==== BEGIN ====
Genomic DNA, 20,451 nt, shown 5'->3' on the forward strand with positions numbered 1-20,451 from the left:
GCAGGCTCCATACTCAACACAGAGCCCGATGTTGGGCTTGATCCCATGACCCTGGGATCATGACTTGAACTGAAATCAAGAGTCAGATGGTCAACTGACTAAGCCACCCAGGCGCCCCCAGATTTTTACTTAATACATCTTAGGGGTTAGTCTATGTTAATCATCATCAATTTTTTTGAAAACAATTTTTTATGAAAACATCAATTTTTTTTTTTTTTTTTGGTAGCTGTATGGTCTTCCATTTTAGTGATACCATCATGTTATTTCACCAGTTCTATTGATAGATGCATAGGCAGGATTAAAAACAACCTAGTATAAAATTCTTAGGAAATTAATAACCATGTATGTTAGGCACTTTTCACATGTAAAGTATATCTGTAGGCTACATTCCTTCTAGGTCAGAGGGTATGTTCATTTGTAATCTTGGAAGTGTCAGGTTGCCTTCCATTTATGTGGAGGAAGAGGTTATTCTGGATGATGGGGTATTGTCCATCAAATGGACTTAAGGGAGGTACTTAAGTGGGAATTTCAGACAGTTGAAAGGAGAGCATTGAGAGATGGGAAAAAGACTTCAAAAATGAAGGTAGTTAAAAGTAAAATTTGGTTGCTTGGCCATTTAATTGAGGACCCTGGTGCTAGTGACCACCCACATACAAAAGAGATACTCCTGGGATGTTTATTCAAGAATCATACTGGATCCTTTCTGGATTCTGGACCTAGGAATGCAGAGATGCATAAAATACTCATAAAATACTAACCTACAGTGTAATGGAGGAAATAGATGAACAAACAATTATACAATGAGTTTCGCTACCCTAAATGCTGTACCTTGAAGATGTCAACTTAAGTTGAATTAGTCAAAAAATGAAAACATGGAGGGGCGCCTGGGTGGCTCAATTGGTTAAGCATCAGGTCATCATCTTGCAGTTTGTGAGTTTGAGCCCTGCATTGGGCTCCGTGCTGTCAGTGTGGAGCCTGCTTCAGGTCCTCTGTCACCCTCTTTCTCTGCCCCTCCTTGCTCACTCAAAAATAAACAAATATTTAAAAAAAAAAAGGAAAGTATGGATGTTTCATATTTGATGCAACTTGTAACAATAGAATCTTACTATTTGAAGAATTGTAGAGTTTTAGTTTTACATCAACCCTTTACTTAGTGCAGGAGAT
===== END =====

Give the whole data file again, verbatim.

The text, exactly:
Genomic DNA, 20,451 nt, shown 5'->3' on the forward strand with positions numbered 1-20,451 from the left:
GCAGGCTCCATACTCAACACAGAGCCCGATGTTGGGCTTGATCCCATGACCCTGGGATCATGACTTGAACTGAAATCAAGAGTCAGATGGTCAACTGACTAAGCCACCCAGGCGCCCCCAGATTTTTACTTAATACATCTTAGGGGTTAGTCTATGTTAATCATCATCAATTTTTTTGAAAACAATTTTTTATGAAAACATCAATTTTTTTTTTTTTTTTTGGTAGCTGTATGGTCTTCCATTTTAGTGATACCATCATGTTATTTCACCAGTTCTATTGATAGATGCATAGGCAGGATTAAAAACAACCTAGTATAAAATTCTTAGGAAATTAATAACCATGTATGTTAGGCACTTTTCACATGTAAAGTATATCTGTAGGCTACATTCCTTCTAGGTCAGAGGGTATGTTCATTTGTAATCTTGGAAGTGTCAGGTTGCCTTCCATTTATGTGGAGGAAGAGGTTATTCTGGATGATGGGGTATTGTCCATCAAATGGACTTAAGGGAGGTACTTAAGTGGGAATTTCAGACAGTTGAAAGGAGAGCATTGAGAGATGGGAAAAAGACTTCAAAAATGAAGGTAGTTAAAAGTAAAATTTGGTTGCTTGGCCATTTAATTGAGGACCCTGGTGCTAGTGACCACCCACATACAAAAGAGATACTCCTGGGATGTTTATTCAAGAATCATACTGGATCCTTTCTGGATTCTGGACCTAGGAATGCAGAGATGCATAAAATACTCATAAAATACTAACCTACAGTGTAATGGAGGAAATAGATGAACAAACAATTATACAATGAGTTTCGCTACCCTAAATGCTGTACCTTGAAGATGTCAACTTAAGTTGAATTAGTCAAAAAATGAAAACATGGAGGGGCGCCTGGGTGGCTCAATTGGTTAAGCATCAGGTCATCATCTTGCAGTTTGTGAGTTTGAGCCCTGCATTGGGCTCCGTGCTGTCAGTGTGGAGCCTGCTTCAGGTCCTCTGTCACCCTCTTTCTCTGCCCCTCCTTGCTCACTCAAAAATAAACAAATATTTAAAAAAAAAAAGGAAAGTATGGATGTTTCATATTTGATGCAACTTGTAACAATAGAATCTTACTATTTGAAGAATTGTAGAGTTTTAGTTTTACATCAACCCTTTACTTAGTGCAGGAGAT